Tuesday, March 24, 2009

There Goes My [Literary] Hero

After my sister and brother-in-law (Tom) married, rather than faced with the task of building a household, they were faced with the task of combining them. They've both lived on their own for several years and have accumulated a lot of stuff that would be redundant were they to merge. dishes, small appliances, media, etc. How many toasters, coffee pots, place settings, and copies of The Matrix do you need?

So they put their things in a pile, and divested the surplus. Some of it went into storage, some of it was donated (I think) and some of it was given to friends and family. "Family" in this context is mostly represented by me. In addition to some glassware, dishes, and kitchen tools, I also inherited a box of Books and DVDs that they both had copies of. One of these books was Cryptonomicon by Neal Stephenson.

You can click the links if you want (spoilers in the link to the book), but for the purposes of this post, all you really need to know is that Mr. Stephenson writes [science] fiction that appeals to tech geeks, mathematicians, and the like.

Cryptonomicon is two stories. The first story is of World War II cryptography and counter intelligence efforts, as told by a Navel Lt. stationed in the Philippines, and a Mathematician Savant who can perform epic numerical stunts on the chalkboard, but is fairly inept in most other ways.

The second story is the tale of the descendants of the WWII plot line, two generations removed, who are attempting to build a data haven (think "electronic library in a physical location untouched by local and international law"). Hijinks ensue.

About a hundred or so pages in, one of the characters in the modern plot line is having dinner with Charlene, his girlfriend, Charlene's liberal arts friends, and some puffed-up white-tower academic. The academic, who has a very high opinion of himself, begins to argue that the Information Super Highway* is a socially destructive concept aimed at keeping down poor people, make the rich richer, yadda yadda yadda.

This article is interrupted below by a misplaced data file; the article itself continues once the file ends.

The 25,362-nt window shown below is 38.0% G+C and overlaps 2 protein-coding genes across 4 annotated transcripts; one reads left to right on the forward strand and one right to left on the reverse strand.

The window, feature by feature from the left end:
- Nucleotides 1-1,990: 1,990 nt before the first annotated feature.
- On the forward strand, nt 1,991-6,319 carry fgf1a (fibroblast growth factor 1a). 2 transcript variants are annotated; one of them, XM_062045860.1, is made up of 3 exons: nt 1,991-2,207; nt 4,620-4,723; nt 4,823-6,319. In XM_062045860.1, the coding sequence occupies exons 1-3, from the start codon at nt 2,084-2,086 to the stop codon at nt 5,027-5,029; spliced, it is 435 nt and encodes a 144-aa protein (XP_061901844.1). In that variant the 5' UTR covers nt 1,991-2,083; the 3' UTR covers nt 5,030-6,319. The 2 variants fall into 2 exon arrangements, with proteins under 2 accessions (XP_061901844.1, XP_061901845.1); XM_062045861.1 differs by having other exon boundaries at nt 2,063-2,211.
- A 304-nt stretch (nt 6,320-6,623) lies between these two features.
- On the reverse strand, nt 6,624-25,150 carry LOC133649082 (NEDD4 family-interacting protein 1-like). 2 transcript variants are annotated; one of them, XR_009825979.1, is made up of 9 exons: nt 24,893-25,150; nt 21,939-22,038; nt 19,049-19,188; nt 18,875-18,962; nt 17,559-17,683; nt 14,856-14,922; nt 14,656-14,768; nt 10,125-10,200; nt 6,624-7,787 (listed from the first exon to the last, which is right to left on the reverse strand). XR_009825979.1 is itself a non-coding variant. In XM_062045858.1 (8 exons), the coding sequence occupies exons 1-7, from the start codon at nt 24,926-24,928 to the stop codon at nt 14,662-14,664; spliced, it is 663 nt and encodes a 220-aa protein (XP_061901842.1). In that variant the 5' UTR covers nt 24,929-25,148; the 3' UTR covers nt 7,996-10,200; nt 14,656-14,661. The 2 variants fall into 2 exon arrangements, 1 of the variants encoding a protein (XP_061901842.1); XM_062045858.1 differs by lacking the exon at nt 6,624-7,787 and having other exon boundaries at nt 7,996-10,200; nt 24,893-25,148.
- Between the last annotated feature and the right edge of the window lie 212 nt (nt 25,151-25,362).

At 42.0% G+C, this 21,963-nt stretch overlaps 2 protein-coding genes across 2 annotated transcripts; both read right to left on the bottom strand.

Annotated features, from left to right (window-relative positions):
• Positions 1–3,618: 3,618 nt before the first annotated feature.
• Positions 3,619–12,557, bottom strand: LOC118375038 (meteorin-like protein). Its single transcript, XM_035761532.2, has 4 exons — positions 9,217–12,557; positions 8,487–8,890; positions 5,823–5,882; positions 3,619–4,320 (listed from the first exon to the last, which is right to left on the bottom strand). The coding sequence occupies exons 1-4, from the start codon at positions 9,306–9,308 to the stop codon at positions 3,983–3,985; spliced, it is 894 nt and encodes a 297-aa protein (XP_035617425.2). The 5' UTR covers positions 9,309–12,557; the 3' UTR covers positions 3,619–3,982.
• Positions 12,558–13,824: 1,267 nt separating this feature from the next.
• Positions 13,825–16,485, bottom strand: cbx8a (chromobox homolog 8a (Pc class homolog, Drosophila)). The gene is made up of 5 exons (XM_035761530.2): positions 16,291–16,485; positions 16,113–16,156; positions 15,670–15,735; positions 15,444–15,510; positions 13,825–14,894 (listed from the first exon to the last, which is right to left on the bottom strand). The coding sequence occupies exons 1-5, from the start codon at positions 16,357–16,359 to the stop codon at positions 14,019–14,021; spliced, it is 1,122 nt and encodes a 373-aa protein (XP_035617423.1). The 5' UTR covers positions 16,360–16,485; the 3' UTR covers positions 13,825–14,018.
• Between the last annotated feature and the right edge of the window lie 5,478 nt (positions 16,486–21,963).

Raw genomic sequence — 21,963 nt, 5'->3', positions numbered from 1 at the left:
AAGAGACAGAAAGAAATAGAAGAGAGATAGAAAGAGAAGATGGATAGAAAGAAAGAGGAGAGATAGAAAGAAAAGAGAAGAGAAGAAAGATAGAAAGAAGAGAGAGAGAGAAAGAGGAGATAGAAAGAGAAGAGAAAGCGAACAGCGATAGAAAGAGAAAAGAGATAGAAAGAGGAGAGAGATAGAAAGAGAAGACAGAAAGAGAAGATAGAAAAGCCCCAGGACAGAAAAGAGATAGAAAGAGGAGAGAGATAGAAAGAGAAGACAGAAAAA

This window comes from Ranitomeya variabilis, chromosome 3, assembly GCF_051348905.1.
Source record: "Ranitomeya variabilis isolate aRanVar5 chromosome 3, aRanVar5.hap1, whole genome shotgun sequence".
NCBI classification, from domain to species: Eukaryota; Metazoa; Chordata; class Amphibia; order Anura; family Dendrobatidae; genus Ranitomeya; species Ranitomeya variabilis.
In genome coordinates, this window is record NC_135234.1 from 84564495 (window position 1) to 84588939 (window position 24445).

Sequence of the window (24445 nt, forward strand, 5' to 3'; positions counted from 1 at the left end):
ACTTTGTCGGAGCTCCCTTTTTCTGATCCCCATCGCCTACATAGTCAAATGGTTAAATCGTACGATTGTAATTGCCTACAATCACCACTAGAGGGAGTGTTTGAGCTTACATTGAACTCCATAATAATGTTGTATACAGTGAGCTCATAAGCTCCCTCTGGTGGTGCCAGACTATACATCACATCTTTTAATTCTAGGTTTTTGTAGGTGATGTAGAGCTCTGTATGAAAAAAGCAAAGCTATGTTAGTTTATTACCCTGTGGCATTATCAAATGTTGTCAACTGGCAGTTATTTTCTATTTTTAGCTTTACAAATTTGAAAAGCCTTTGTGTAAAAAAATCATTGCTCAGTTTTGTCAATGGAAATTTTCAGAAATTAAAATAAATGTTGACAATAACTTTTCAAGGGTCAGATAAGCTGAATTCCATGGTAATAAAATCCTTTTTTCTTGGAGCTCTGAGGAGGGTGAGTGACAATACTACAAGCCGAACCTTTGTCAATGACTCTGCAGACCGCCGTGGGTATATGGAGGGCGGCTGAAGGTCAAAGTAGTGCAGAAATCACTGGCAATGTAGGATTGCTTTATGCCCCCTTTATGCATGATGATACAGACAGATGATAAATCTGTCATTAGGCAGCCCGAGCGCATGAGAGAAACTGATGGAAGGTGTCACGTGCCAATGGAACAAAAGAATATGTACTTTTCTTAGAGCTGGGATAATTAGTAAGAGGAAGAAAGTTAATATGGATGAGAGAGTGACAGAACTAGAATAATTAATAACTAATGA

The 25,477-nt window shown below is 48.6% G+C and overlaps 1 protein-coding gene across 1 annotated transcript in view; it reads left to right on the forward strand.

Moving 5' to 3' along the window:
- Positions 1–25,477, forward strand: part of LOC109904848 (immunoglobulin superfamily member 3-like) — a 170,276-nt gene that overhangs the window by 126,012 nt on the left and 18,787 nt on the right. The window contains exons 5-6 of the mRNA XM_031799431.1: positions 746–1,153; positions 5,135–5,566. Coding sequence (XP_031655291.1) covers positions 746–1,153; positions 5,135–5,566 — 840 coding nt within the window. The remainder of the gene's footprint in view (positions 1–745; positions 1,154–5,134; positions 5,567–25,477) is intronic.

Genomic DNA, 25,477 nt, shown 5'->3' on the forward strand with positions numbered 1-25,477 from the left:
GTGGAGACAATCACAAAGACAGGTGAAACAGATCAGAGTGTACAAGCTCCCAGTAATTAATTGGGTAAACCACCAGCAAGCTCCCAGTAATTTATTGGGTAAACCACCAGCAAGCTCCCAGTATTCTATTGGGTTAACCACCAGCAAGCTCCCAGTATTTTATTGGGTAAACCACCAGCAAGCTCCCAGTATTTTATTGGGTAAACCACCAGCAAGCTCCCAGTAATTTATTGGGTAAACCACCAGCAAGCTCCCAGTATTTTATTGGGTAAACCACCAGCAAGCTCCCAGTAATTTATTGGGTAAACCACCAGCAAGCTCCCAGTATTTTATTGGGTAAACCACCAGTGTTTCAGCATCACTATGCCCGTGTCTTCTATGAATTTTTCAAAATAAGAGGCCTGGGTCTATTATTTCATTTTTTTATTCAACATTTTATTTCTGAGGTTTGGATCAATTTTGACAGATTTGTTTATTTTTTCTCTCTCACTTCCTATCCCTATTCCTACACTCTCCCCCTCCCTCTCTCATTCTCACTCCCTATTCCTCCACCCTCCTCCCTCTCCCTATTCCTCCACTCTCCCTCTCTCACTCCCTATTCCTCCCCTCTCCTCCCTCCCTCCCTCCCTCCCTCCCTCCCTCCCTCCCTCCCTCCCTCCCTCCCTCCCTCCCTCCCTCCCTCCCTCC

Our Grad Student of Science protagonist steps in to defend the I.S.H. and is promptly met with the standard relativity cop out so cherished by Academia to shut down all argument. "And who is to say what is bad/wrong/unwise?" And so our hero, Randy, tells them:

"Who decides what's bad? I do."

"Excuse me?"

"It's like this," he said. "I've read your book. I've seen you on TV. I've heard you tonight. I personally typed up a list of your credentials when I was preparing press materials for this conference. So I know that you're not qualified to have an opinion about technical issues."

[sarcastically] "Oh, I didn't realized one had to have qualifications."

"I think it's clear," Randy said. "that if you are ignorant of a particular subject that your opinion is completely worthless. [...] the Information Super Highway is a bad metaphor for the Internet, because I say it is. There might be a thousand people on the planet who are as conversant with the Internet as I am. I know most of these people. None of them takes that metaphor seriously. Q.E.D."
He then goes on to take offense at being labeled a 'technocrat,' turning these peoples own weapons on them ("I'm offended/oppressed, and therefore worthy of sympathy") and makes the formal call of "Bullshit!" on their arguments.

Prior to this, he compared mixing with his Charlene's Liberal Art friends to being a Dwarf in the Lord of the Rings. Stout and taciturn, he's hung up his war axe for a while for a sojourn into the Shire, where he finds himself surrounded by squabbling hobbits (Charlene's crowd).

For all these things mentioned above, I welcome Neal Stephenson into my top 5 favorite authors of all time. Someone should tell him that, as I'm sure he'd be overwhelmed by such an honor ;-)

*This book was published in 1999, and the excerpt above took place a few years prior to the modern time line, so the expression "Information Super Highway" is not an indication of an author out of touch with modern Internet nomenclature, but rather, is aged appropriately.

No comments: